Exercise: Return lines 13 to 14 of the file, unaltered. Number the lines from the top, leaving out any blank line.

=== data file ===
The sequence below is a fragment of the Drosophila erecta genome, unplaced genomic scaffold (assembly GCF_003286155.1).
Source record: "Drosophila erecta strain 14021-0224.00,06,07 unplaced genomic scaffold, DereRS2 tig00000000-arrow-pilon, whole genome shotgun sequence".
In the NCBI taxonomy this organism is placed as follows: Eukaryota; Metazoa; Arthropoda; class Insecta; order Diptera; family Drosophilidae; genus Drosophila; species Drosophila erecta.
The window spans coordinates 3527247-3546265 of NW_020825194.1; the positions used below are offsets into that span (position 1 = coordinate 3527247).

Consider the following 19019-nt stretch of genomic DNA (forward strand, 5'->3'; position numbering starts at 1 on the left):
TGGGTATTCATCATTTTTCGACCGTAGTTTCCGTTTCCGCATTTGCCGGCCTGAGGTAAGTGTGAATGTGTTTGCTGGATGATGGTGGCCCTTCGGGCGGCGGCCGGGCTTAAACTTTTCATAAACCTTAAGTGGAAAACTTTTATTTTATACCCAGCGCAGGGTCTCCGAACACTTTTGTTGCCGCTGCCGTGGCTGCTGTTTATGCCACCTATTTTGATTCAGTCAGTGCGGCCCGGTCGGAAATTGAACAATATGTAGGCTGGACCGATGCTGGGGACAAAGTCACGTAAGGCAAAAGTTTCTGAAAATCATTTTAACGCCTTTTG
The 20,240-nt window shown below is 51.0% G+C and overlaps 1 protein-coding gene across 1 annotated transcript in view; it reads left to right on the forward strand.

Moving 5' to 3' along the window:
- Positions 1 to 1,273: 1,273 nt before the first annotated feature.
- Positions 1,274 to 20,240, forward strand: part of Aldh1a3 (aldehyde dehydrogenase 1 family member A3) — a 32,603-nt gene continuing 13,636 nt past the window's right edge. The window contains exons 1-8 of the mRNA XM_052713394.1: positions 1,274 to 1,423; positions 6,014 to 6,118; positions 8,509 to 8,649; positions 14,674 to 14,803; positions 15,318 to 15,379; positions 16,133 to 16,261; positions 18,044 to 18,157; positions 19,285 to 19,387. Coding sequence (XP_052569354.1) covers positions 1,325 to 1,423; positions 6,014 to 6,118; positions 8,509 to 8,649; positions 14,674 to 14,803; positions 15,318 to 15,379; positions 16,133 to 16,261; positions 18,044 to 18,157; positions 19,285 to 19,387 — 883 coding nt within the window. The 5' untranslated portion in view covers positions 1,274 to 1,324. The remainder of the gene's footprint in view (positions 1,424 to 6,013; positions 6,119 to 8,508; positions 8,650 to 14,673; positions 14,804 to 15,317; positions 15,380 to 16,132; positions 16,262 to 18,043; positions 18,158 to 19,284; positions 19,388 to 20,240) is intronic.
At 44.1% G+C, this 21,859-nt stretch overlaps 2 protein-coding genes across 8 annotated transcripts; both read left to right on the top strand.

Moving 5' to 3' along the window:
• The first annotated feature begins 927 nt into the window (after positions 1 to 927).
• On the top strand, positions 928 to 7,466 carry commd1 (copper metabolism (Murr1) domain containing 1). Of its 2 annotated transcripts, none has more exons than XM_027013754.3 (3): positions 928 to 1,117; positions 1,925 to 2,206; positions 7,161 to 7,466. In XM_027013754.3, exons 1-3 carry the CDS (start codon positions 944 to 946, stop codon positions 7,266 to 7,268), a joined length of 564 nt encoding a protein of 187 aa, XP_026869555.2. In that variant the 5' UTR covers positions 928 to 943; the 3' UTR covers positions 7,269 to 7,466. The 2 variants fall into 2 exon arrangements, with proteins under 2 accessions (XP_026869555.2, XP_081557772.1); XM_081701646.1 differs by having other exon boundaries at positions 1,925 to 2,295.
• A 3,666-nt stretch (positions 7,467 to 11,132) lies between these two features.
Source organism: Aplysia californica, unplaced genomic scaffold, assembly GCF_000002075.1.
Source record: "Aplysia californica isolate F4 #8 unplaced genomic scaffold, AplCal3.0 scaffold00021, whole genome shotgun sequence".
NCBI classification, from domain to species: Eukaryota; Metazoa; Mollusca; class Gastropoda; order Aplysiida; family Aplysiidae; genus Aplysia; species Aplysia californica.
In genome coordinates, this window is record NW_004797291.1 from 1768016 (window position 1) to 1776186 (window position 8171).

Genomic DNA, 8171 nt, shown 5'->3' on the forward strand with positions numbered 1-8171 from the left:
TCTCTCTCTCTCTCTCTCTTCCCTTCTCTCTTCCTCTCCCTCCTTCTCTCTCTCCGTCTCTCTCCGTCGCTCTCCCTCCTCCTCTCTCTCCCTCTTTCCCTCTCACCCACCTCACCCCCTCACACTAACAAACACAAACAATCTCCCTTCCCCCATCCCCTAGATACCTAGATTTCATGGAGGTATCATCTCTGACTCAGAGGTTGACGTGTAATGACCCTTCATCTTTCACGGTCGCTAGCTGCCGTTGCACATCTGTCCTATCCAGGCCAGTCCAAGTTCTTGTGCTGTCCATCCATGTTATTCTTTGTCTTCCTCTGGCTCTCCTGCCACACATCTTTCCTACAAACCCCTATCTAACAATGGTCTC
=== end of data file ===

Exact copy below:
• The first annotated feature begins 927 nt into the window (after positions 1 to 927).
• On the top strand, positions 928 to 7,466 carry commd1 (copper metabolism (Murr1) domain containing 1). Of its 2 annotated transcripts, none has more exons than XM_027013754.3 (3): positions 928 to 1,117; positions 1,925 to 2,206; positions 7,161 to 7,466. In XM_027013754.3, exons 1-3 carry the CDS (start codon positions 944 to 946, stop codon positions 7,266 to 7,268), a joined length of 564 nt encoding a protein of 187 aa, XP_026869555.2. In that variant the 5' UTR covers positions 928 to 943; the 3' UTR covers positions 7,269 to 7,466. The 2 variants fall into 2 exon arrangements, with proteins under 2 accessions (XP_026869555.2, XP_081557772.1); XM_081701646.1 differs by having other exon boundaries at positions 1,925 to 2,295.